Judicial

Need for copyright protection hits home

In the world of theatre, the people working backstage sometimes don’t get the credit they deserve for making sure the show runs smoothly. The same could be said for the creative fields in general. For every talented professional in the spotlight, there are scores of talented professionals working behind the scenes, and it is paramount that we make sure their creativity and labor is afforded the protection it deserves.

Like many creative people who work in the arts for a living, I don't spend a lot of time thinking about copyright law. However a recent experience brought to my attention how important its protections can be for an independent author and artist like myself.

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House Judiciary To examine copyright, technology roles In economy

Tomorrow the House Judiciary Committee begins the first of two hearings on the roles of copyright and technology in the economy.

These hearings can highlight the need for objective, empirical data in our copyright policymaking, which the National Academy of Sciences recently announced is in short supply.  The hearings also laudably acknowledge the need to consider how copyright policy may affect our world-class technology sector and the Internet at large.  The unfortunate ‘Stop Online Piracy Act’ (SOPA) controversy resulted from just such an oversight, fueled by bad data, including studies and figures whose legitimacy had been questioned by the Government Accountability Office.  Consulting all stakeholders will help avoid future debacles.

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Sequestration threatens to eviscerate federal public defenders

In 1963, the Supreme Court ruled in Gideon v. Wainwright that all defendants facing serious crimes are entitled to a lawyer. For more than eleven years, I have proudly worked for the Federal Public Defender program, an organization founded by Congress to fulfill this constitutional mandate.

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In support of a legal pioneer

The most influential advocacy sometimes flows from the bravery of our allies. Thanks to one such ally of women in the military, I was able to attend college at the Virginia Military Institute, an opportunity that was made available to women only sixteen years ago. That ally is Nina Pillard, now a nominee for the D.C. Circuit Court, who will have her confirmation hearing before the Senate Judiciary Committee this Wednesday.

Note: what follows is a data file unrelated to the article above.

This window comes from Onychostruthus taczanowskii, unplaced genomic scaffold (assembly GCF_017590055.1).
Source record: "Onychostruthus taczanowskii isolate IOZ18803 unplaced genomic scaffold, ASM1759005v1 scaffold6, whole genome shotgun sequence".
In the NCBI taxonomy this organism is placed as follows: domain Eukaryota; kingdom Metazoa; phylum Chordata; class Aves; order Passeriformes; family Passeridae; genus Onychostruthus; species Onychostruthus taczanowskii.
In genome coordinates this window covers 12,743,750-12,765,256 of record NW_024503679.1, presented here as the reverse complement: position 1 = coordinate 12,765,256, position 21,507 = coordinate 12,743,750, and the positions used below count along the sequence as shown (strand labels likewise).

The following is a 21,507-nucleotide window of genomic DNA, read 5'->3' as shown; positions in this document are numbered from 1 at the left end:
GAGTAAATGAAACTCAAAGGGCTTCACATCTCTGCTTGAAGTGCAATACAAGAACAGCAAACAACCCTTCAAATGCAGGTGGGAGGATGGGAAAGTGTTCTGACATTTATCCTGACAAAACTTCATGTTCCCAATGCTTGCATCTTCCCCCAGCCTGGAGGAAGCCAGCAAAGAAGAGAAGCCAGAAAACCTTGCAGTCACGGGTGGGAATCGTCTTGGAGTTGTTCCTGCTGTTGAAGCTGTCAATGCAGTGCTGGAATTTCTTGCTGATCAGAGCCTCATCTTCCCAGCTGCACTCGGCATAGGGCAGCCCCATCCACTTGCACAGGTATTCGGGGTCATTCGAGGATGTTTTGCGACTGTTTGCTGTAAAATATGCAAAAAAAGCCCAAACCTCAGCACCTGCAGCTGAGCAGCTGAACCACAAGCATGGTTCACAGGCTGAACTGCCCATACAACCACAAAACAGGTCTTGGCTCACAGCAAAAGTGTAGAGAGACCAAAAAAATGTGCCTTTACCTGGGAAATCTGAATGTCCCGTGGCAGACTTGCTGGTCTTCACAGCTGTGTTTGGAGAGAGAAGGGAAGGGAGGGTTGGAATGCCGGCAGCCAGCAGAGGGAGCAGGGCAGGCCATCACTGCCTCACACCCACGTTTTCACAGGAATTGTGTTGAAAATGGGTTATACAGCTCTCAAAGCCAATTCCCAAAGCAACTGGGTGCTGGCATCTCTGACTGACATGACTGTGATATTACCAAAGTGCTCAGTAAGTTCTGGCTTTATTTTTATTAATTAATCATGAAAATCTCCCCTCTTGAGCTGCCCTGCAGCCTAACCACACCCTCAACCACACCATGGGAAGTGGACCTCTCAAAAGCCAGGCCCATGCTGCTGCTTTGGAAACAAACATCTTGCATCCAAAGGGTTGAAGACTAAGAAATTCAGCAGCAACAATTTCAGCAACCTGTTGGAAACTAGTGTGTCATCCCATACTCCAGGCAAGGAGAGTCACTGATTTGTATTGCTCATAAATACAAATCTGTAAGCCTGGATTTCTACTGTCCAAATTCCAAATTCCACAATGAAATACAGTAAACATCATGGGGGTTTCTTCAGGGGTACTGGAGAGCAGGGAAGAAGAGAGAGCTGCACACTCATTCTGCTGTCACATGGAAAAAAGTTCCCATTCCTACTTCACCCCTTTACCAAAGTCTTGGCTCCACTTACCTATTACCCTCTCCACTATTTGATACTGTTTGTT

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Metals theft bill gives brass ring to criminals

Metals theft is a serious crime. Thieves can strike anywhere – an iron fence stolen from a farm, an air conditioner gone missing from a home, or a catalytic converter cut from a car. The more than 100 scrap recyclers visiting Capitol Hill today are on the front lines every day, working hand-in-hand with local law enforcement and prosecutors, trying to prevent metals theft. Unfortunately, current proposals in Congress could handcuff these positive efforts through the well-intentioned, but poorly crafted Metal Theft Prevention Act (S.394/HR 867).

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Time to rethink harsh drug sentences

A bipartisan panel charged with taming the decades-long proliferation of federal crimes today takes up the question of whether an offense, to qualify as a crime, should involve criminal intent.

The criminalization of behavior involving no criminal intent -- mens rea, in legal parlance -- is part of the reason the number of federal offenses on the books has swelled over the past three decades to a staggering 4,500, including many that are obviously unnecessary, and even absurd.

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The best player for changing the patent troll game

With recent legislative proposals in both the House and Senate, a White House study on the impact of patent trolls on innovation, and Federal Circuit Judges calling for judges to use Rule 11 sanctions and Section 285 fee shifting provisions more frequently, there are many players trying to curb frivolous lawsuits brought on by patent trolls.  With so many participants involved, the debate on how best, or who best, to control frivolous patent litigation has become heated.

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Supreme Court’s decision harms minorities

With its ruling on the Voting Rights Act, the Supreme Court has taken the country back to a time when racial minorities were unable  to participate equitably in the voting process.  The Court’s unprecedented decision is disgraceful to civil rights leaders and legislators who have fought to preserve equal voting rights in this country.

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DOMA is dead, But the fight for equality is far from over

This week, the Supreme Court ruled in favor of equality and progress.  In overturning the Defense of Marriage Act (DOMA), the Court gave long overdue recognition of our fundamental human rights. At long last, the federal government will no longer treat same-sex couples as separate and unequal under the law.

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Despite court ruling, voter suppression is rampant

In striking down a central provision of the Voting Rights Act, the U.S. Supreme Court hammered a stake into the heart of a law that’s been used to guarantee fair elections in this country since the mid-1960s.

It’s now left up to a dysfunctional and highly partisan Congress to fix the law.  And if I had my way, we’d already be working on it.

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